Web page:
Politics and Law is the theme of the 5th Annual Arkansas Civil Rights Heritage Commemoration. Join us on Thursday, November 12 at 3 p.m. as we pay homage to those who have made Arkansas a more fair and equitable place to live.
The following individuals are being honored for promoting equity in the areas of politics and law.
- Annie Mae Bankhead, who was a community activist in Pulaski County’s black College Station neighborhood
- Wiley Branton, Sr., who was head of the Southern Regional Council’s Voter Education Project in the 1960s
- Charles Bussey, who was leader of the Veterans Good Government Association and became Little Rock’s first black mayor in 1980
- William Harold Flowers, who laid the foundations for the Arkansas State Conference of National Association for the Advancement of Colored People branches
- Jeffrey Hawkins, who was for decades the unofficial mayor of Little Rock’s black East End neighborhood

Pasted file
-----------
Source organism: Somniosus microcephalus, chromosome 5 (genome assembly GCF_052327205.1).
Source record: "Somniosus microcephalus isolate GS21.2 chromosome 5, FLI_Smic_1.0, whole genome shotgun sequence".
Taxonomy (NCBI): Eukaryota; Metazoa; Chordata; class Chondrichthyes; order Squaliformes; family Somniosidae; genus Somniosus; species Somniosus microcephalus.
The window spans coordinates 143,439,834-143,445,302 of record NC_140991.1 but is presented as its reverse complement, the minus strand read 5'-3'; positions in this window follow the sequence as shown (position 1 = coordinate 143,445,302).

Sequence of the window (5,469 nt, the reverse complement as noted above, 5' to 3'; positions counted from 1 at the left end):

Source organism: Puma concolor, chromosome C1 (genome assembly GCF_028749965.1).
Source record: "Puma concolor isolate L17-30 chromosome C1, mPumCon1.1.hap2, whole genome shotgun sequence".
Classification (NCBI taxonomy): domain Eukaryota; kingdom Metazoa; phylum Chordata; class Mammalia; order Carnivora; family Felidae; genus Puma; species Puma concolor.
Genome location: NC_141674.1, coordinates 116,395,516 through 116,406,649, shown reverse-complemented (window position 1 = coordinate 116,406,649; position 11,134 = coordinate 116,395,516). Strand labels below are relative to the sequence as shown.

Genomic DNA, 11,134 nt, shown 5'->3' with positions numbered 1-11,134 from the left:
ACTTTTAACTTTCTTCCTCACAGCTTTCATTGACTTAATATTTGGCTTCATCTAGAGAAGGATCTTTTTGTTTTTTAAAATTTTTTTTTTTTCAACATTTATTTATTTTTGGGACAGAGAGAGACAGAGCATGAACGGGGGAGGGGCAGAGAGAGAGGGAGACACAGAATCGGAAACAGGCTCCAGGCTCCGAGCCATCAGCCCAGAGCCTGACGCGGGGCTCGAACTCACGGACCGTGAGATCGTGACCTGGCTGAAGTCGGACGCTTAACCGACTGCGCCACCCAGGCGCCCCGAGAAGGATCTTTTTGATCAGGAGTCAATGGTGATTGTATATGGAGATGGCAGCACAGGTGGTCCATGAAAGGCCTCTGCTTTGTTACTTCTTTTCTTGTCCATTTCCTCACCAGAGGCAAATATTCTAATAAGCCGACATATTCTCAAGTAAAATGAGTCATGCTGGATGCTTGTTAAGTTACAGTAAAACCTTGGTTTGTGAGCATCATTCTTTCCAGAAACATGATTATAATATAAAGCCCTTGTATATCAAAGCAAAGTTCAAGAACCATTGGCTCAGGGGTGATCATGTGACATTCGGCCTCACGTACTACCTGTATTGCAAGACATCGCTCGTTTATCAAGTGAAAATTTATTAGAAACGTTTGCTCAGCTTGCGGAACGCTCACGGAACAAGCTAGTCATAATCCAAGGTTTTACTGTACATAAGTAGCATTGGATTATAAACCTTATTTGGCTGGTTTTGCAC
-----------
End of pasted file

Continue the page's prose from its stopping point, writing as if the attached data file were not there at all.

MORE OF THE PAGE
- Irma Hunter Brown, who was the first black woman elected to the Arkansas General Assembly
- Scipio Africanus Jones, a leading black Republican who defended 12 prisoners for their role in the 1919 Elaine Race Riot
- Mahlon Martin, who was the first black city manager of Little Rock
- I.S. McClinton, who was head of the Arkansas Democratic Voters Association, a forerunner of today’s Black Democratic Caucus
- Richard L. Mays and Henry Wilkins III, who were among the first blacks elected to the Arkansas General Assembly in the 20th century in 1972
- Olly Neal, who was the first black district prosecuting attorney in Arkansas and later served on the Arkansas Court of Appeals
- Lottie Shackelford, who was the first black woman mayor of Little Rock
- John W. Walker, who for more than five decades has been involved in civil rights activism in the courts, most notably in school desegregation cases